US President Barack Obama has expressed sympathy for the "passions and anger" sparked by the police killing of an unarmed black teenager, but decried the violence that has rocked the St Louis suburb of Ferguson since then.
During a brief pause in his summer vacation on Monday, Obama said overcoming the mistrust endemic between many communities and their local police would require Americans to "listen and not just shout".
"That's how we're going to move forward together, by trying to unite each other and understand each other and not simply divide ourselves from one another," Obama told reporters at the White House.
"We're going to have to hold tight to those values."
Michael Brown's fatal shooting by the police on August 9 while he was walking down the street unarmed in the St Louis suburb has led to days of protests and a heavy-handed police response.
Fresh clashes erupted on Monday night, with police firing tear gas and stun grenades at rowdy crowd of protesters.
Police in riot gear, supported by an armoured SWAT vehicle and a helicopter overhead, had repeatedly ordered the crowd to disperse.
Speaking after meeting with Attorney General Eric Holder, Obama said Holder would travel to Ferguson to meet with FBI and other officials carrying out an independent federal investigation into Brown's death.
His statement followed claims the black teenager had been shot at least six times.
Shot several times
"Six bullets struck, and two may have re-entered" Brown's body, said Michael Baden, a former New York chief medical examiner, on Monday. Baden was asked by Brown's family and lawyers to conduct the independent examination on his remains.
One of the bullets hit the top of Brown's head, another struck his eye, while others hit his right arm, Baden told a news conference in Ferguson.
"All of the gunshot wounds could have been survivable, except the one at the top of the head," he said.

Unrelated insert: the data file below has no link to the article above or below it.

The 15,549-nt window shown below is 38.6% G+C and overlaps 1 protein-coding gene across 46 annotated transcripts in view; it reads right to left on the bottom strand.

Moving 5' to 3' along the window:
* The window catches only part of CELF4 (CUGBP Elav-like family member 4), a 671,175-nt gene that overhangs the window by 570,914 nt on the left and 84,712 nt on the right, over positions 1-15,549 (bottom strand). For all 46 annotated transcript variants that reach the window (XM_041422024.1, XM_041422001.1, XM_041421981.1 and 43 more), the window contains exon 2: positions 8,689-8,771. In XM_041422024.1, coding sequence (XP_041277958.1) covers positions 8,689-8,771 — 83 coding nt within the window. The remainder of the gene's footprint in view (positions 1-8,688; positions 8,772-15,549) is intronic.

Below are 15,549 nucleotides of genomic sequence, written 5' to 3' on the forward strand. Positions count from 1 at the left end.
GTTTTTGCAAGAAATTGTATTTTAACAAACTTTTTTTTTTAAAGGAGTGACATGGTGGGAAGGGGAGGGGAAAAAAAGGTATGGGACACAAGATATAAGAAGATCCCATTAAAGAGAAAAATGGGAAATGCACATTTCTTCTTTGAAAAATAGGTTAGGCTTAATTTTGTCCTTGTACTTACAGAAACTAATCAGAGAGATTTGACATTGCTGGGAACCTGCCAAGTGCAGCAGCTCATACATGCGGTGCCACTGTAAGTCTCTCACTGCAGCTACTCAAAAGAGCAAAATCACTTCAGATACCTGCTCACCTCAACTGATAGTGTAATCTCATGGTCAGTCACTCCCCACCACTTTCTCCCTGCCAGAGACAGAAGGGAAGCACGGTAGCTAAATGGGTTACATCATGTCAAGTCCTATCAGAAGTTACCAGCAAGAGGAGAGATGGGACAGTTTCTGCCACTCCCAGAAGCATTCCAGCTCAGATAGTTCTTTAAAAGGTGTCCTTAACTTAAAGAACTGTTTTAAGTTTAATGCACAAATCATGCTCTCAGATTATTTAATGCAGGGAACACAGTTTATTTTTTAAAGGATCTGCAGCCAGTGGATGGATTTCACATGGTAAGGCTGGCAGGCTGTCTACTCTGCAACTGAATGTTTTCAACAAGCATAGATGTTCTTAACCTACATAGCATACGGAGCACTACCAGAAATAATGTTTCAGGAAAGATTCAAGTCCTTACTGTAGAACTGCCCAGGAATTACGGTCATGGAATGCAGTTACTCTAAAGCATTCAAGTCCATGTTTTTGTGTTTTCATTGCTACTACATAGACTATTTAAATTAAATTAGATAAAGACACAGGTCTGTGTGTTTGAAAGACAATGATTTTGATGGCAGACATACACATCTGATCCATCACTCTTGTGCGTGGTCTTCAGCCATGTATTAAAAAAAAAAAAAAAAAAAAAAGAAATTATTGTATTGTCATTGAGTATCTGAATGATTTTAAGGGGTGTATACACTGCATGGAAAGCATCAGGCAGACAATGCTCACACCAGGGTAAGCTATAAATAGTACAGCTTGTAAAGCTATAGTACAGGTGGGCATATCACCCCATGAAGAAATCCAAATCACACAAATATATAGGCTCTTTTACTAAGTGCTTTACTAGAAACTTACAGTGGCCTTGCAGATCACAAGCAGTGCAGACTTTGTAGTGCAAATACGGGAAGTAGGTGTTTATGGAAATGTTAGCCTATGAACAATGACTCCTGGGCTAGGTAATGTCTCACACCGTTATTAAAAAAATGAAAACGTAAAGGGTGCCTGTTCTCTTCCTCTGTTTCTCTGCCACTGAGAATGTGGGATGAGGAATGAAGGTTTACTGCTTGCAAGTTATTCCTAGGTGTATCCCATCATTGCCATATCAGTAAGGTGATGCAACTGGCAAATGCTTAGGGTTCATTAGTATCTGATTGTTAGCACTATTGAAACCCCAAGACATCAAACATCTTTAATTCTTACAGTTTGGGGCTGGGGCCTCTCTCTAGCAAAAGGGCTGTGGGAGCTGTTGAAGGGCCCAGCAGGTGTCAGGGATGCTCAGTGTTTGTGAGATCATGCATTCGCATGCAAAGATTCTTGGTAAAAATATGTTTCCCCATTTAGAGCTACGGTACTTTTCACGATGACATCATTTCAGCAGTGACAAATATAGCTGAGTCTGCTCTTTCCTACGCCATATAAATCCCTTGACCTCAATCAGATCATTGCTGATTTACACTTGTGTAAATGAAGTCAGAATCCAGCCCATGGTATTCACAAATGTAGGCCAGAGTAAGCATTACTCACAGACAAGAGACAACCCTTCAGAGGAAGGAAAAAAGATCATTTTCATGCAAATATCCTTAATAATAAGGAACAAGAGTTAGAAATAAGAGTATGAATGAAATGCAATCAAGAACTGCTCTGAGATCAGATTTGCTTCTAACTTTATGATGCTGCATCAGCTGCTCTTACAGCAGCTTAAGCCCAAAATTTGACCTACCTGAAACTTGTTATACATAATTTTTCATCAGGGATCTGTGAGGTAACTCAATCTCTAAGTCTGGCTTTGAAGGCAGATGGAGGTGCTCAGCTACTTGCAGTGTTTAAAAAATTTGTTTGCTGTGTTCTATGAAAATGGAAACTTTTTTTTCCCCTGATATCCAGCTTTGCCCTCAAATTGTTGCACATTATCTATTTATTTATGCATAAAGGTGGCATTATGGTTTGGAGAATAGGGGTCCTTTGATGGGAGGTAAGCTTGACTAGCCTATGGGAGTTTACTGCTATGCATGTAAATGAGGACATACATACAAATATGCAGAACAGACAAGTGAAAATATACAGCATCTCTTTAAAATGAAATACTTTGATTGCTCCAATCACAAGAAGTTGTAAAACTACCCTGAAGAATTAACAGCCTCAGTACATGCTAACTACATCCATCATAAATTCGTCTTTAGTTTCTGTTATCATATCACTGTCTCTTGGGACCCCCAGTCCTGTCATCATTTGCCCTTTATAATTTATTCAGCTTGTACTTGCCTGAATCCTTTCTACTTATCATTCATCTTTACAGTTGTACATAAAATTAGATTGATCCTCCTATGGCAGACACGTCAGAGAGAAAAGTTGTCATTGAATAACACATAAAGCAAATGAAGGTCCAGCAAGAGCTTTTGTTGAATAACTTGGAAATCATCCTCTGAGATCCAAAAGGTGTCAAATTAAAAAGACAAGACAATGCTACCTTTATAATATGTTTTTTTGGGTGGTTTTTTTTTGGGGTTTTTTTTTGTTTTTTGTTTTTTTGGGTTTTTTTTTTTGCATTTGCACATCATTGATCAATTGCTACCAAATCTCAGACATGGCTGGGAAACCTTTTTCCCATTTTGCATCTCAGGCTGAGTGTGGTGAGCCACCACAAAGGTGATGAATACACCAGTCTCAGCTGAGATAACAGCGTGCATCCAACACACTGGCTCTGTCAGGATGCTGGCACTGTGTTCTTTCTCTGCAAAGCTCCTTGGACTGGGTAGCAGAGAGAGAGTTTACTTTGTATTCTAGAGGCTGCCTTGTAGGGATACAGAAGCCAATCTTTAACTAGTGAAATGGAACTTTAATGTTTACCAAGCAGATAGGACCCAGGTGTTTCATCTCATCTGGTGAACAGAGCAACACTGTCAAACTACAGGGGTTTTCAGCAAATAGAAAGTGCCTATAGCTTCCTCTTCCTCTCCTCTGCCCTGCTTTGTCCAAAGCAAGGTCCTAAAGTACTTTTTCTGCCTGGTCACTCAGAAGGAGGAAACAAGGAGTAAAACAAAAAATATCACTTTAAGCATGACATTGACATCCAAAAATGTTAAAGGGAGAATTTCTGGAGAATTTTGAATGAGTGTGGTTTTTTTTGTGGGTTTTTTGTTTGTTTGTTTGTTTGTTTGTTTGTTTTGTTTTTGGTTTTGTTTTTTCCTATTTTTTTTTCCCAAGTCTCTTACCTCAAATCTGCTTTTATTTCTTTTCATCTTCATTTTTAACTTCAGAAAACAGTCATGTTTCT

The family said that the bullet wound on the top of the skull suggested Brown was bowing his head to submit to the officer when he was shot.
Baden said he had found no evidence of an alleged struggle between Brown and the officer, who was reported to have been hurt in the incident, but added that he had not examined the policeman.
The absence of gunpowder on Brown's body indicated that the muzzle of the gun could have been as close as a metre or as far as nine metres away, Baden added.
He stressed his findings were preliminary and that he needed to see X-rays taken by local coroners just before the bullets were removed from Brown's corpse.
The Baden findings were released as the US National Guard began deploying in Ferguson as Missouri's governor lifted a curfew imposed over the protests.
"With these additional resources in place, the Missouri state highway patrol and local law enforcement will continue to respond appropriately to incidents of lawlessness and violence, and protect the civil rights of all peaceful citizens to make their voices heard. We will not use a curfew tonight," Governor Nixon said in a statement.
UN chief Ban Ki-moon on Monday called on US authorities to protect the right of peaceful protests over Brown's death in Ferguson.
"He calls on all to exercise restraint, for law enforcement officials to abide by US and international standards in dealing with demonstrators," a UN spokesman said.